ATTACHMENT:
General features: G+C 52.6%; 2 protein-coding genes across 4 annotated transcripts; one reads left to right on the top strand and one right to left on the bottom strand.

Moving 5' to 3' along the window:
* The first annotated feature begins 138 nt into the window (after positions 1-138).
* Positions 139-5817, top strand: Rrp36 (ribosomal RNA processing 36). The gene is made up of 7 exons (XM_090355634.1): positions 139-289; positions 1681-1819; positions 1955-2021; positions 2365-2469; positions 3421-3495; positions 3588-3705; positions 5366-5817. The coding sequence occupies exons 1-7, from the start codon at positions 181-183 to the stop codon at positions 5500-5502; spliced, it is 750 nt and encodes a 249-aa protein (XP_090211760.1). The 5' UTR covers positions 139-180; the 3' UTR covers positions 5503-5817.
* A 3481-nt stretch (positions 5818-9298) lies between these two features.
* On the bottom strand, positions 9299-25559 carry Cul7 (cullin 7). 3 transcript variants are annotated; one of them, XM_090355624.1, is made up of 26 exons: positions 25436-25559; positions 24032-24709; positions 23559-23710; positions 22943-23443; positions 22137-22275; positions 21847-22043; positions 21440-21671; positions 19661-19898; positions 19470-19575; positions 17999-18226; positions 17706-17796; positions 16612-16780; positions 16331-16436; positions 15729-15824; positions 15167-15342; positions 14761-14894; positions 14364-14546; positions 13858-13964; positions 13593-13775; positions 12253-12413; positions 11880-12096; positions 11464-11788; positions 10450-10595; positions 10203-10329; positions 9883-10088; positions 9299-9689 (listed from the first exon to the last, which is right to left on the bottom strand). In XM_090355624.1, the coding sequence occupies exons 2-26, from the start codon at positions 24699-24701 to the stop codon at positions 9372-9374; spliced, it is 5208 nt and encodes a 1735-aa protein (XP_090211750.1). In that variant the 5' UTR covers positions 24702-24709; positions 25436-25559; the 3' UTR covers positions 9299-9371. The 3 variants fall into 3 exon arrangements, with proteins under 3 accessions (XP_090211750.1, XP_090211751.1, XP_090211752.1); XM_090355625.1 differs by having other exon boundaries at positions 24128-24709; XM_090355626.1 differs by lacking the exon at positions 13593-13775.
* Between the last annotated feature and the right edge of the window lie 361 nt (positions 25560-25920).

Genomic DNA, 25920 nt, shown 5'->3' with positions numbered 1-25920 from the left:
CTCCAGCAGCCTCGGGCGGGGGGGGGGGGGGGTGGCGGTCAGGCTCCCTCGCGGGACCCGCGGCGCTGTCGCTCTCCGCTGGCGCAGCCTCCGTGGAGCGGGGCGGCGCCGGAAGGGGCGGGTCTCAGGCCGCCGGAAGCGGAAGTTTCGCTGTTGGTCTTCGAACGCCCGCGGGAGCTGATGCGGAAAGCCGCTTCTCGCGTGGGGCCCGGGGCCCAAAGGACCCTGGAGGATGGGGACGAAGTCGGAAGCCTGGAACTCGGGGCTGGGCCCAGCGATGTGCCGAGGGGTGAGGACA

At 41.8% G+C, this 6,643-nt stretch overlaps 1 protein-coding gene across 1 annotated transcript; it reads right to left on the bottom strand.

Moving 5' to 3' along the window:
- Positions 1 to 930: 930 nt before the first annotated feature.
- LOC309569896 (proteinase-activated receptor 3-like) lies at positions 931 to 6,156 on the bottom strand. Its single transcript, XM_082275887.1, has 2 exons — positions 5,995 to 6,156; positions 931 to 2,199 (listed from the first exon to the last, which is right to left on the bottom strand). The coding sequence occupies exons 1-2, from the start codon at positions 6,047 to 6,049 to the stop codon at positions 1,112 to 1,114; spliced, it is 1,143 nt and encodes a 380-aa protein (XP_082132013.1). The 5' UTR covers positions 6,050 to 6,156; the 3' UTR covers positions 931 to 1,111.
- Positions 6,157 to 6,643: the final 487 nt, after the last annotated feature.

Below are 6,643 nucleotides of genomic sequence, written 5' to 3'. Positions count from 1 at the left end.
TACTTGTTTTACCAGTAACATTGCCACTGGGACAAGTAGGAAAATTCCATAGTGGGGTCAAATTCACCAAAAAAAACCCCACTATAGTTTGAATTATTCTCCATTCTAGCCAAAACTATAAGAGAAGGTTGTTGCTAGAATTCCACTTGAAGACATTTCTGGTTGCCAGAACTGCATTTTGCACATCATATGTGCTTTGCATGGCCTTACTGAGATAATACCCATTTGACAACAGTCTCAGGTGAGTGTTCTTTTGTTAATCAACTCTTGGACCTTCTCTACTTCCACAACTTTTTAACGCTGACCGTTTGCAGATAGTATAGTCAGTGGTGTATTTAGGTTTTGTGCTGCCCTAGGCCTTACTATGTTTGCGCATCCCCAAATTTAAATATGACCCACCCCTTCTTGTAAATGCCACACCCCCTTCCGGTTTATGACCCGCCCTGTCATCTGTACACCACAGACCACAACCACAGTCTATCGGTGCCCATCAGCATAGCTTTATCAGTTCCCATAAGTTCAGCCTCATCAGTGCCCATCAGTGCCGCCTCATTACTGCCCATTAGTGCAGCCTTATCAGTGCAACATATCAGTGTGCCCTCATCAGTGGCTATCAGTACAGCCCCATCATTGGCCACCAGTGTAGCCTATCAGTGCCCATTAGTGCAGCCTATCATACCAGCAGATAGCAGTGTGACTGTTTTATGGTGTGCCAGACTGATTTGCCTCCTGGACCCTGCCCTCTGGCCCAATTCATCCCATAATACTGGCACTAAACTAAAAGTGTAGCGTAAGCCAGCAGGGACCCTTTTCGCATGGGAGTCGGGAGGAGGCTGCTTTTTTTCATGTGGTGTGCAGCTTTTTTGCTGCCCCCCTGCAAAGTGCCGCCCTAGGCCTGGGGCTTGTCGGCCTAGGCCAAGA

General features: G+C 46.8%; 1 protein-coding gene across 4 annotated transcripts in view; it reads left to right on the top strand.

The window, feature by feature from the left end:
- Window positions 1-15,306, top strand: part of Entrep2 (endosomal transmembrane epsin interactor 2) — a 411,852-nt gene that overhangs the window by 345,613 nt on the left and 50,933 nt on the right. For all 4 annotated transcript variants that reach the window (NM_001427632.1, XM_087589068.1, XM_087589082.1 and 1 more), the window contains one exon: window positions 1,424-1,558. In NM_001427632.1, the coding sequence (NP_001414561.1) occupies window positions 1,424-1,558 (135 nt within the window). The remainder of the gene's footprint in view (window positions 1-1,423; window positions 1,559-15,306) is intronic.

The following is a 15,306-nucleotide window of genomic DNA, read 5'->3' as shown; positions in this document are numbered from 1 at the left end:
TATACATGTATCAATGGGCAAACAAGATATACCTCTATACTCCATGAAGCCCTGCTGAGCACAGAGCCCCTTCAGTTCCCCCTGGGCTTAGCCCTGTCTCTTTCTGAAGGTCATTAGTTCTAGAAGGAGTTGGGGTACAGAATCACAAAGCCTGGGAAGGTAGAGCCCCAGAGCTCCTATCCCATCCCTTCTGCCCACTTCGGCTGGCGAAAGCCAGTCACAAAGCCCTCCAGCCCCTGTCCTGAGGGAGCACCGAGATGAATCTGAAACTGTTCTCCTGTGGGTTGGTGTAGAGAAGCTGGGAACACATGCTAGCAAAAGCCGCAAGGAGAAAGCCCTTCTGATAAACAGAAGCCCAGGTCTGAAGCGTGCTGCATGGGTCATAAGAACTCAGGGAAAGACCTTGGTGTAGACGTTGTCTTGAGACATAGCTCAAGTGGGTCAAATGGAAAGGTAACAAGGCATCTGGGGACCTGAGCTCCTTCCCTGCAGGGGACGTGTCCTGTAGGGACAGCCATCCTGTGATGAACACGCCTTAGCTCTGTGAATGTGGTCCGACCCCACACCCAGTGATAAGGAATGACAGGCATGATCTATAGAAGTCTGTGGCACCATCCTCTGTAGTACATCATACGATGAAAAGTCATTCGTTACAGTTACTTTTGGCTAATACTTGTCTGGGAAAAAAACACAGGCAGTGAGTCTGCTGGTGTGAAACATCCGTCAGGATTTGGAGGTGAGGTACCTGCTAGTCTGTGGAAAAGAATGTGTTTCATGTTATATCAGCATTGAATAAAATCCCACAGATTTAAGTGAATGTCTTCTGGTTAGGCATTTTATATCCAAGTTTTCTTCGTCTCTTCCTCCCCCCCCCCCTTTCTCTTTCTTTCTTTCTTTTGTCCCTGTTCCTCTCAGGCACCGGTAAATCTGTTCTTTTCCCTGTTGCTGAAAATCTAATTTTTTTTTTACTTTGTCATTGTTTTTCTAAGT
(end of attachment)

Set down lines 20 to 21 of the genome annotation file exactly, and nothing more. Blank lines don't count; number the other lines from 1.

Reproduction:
The following is a 15,306-nucleotide window of genomic DNA, read 5'->3' as shown; positions in this document are numbered from 1 at the left end:
TATACATGTATCAATGGGCAAACAAGATATACCTCTATACTCCATGAAGCCCTGCTGAGCACAGAGCCCCTTCAGTTCCCCCTGGGCTTAGCCCTGTCTCTTTCTGAAGGTCATTAGTTCTAGAAGGAGTTGGGGTACAGAATCACAAAGCCTGGGAAGGTAGAGCCCCAGAGCTCCTATCCCATCCCTTCTGCCCACTTCGGCTGGCGAAAGCCAGTCACAAAGCCCTCCAGCCCCTGTCCTGAGGGAGCACCGAGATGAATCTGAAACTGTTCTCCTGTGGGTTGGTGTAGAGAAGCTGGGAACACATGCTAGCAAAAGCCGCAAGGAGAAAGCCCTTCTGATAAACAGAAGCCCAGGTCTGAAGCGTGCTGCATGGGTCATAAGAACTCAGGGAAAGACCTTGGTGTAGACGTTGTCTTGAGACATAGCTCAAGTGGGTCAAATGGAAAGGTAACAAGGCATCTGGGGACCTGAGCTCCTTCCCTGCAGGGGACGTGTCCTGTAGGGACAGCCATCCTGTGATGAACACGCCTTAGCTCTGTGAATGTGGTCCGACCCCACACCCAGTGATAAGGAATGACAGGCATGATCTATAGAAGTCTGTGGCACCATCCTCTGTAGTACATCATACGATGAAAAGTCATTCGTTACAGTTACTTTTGGCTAATACTTGTCTGGGAAAAAAACACAGGCAGTGAGTCTGCTGGTGTGAAACATCCGTCAGGATTTGGAGGTGAGGTACCTGCTAGTCTGTGGAAAAGAATGTGTTTCATGTTATATCAGCATTGAATAAAATCCCACAGATTTAAGTGAATGTCTTCTGGTTAGGCATTTTATATCCAAGTTTTCTTCGTCTCTTCCTCCCCCCCCCCCTTTCTCTTTCTTTCTTTCTTTTGTCCCTGTTCCTCTCAGGCACCGGTAAATCTGTTCTTTTCCCTGTTGCTGAAAATCTAATTTTTTTTTTACTTTGTCATTGTTTTTCTAAGT